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Money Advice Service cuts budget by just 1% to £77.5m

The Money Advice Service will spend almost one third of its money advice budget on marketing as its cuts its total spend by just 1 per cent from £78.3m in 2013/14 to £77.5m in 2014/15.

In its annual business plan, published today, MAS says it is “acutely aware” of the need to demonstrate how its work benefits the financial services industry.

Last month, the National Audit Office slammed the money advice part of MAS as not value for money.

The organisation also came under fierce attack from the Treasury select sub-committee who said it is “not fit for purpose”.

Next year the MAS plans to spend £43m on money advice services and £34.5m on debt advice, compared to £43.8m and £34.5m last year.

In its money advice arm, the MAS will spend £13.5m on marketing and communications, the same as 2013/14.

This includes a range of campaigns to digital marketing which aim to encourage people to take action.

In its plan, the MAS sets outs its goal of making money “free and impartial advice” a normal and everyday part of life.

It will target younger and lower income families with tailored tools, information and advice designed to get more people saving, managing their debt better, preparing better for retirement, protecting their assets and providing for their dependants.

It aims to make young people more money savvy with new tools for school leavers and parents teaching their children about managing their finances.

The business plan states: “The MAS has a vital role 
to play in filling the ‘advice gap’ and enabling people to make informed decisions about everyday money management and when faced with life events. But we know that we are only one part of the solution.

“We have developed our work with stakeholders and will continue to do so to help ensure that the advice we deliver is timely, relevant and helps shape the tools and services we provide. We are grateful to partners for their contribution to the development of this business plan and their support for so many other areas of our work.”


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There are 7 comments at the moment, we would love to hear your opinion too.

  1. What a waste of money. 33% for advice!!! 67% for expenses. Giving free and impartial advice so when something goes wrong with the advice they giv will they have PI in place or will we have to pick up the bill as well. MAS should be scrapped now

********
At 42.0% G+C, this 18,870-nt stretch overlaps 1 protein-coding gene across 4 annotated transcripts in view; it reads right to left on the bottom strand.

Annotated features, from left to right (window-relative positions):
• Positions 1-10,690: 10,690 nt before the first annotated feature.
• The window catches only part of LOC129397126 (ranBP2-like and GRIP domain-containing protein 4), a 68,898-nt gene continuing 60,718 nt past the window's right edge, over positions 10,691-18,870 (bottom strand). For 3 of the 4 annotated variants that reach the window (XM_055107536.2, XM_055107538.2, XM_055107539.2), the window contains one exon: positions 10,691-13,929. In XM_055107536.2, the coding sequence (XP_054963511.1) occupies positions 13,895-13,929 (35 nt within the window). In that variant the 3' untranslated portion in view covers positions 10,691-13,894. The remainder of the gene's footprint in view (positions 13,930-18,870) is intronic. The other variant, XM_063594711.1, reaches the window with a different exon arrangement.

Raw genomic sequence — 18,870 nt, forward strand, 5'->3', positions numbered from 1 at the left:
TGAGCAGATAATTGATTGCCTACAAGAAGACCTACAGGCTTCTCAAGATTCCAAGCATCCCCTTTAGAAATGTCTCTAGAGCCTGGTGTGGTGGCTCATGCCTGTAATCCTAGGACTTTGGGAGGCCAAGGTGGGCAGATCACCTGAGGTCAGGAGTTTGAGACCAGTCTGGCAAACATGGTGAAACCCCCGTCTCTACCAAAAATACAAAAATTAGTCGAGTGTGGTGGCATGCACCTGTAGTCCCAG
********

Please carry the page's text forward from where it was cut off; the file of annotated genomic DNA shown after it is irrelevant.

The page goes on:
2. MAS should be “acutely aware” of how much in contempt I hold their decision to only cut their budget by 1%. Not fit for purpose, now or ever.

  3. The business plan states: “The MAS has a vital role ?to play in filling the ‘advice gap’

    Sorry but despite being called an ‘ADVICE’ service I believe that MAS doesn’t actually give financial advice so how can it ever fill the advice gap.

    Seriously, myself, or just about ANY other IFA could provide a far more effective MAS for a tiny fraction of this budget.

    Ridiculous, pathetic and not fit for purpose. Close it now.

  4. Martin I don’t blame you for being incandescent. 1% is just an insult. Better if they had done nothing at all. How much could the reduction have been if they reduced the bloated and unjustified salaries by (say) 15%?
    Am I to infer that Parliament has no jurisdiction? That they can’t impose some sanity?

    As has been said they don’t provide advice – just information and if you go to their website you will find that this information is either out of date or just plain wrong. How in the name of all that is Holy can this expenditure be justified? Is this just another case of Governmental head in sand (like the NHS computer?)

  5. They provide ‘generic advice’ in that they would never go as far as to encroach on PERG, but they will ‘advise’ consumers to pay down debts, put some money away for emergencies and consider saving for thier future; this is the same principle as the Citizens ‘Advice’ Bureau. I agree that the cost of MAS is outrageous but the principle is sound. Its a sad fact that these services are, (and probably always will be) more in demand that full financial advice.

    Whatever your feelings, the only people that can change the way MAS is funded is the government.

  6. F packm fees are due in August I think so June or July is when to start a campaign of resistance/work to rule. The FCA is the debt collector for the MAS, the bilk is split in tik sections so send a cheque for each section and spoil the CQ for the MAS element SK it cannot be processed, better still write the cheque on something ironic, they do not have to be written on an issued cheque book, they can be written on the side of a cow or something mkire appropriate provided they have all the correct bank details in them ( mind you that is based on 1989’s banking practice and law and it may have changed)

  7. A large part ofMAS budget is passed on to CAB I think SK we could just make our cqs payable too the CAB or another worthwhile body like CAP.

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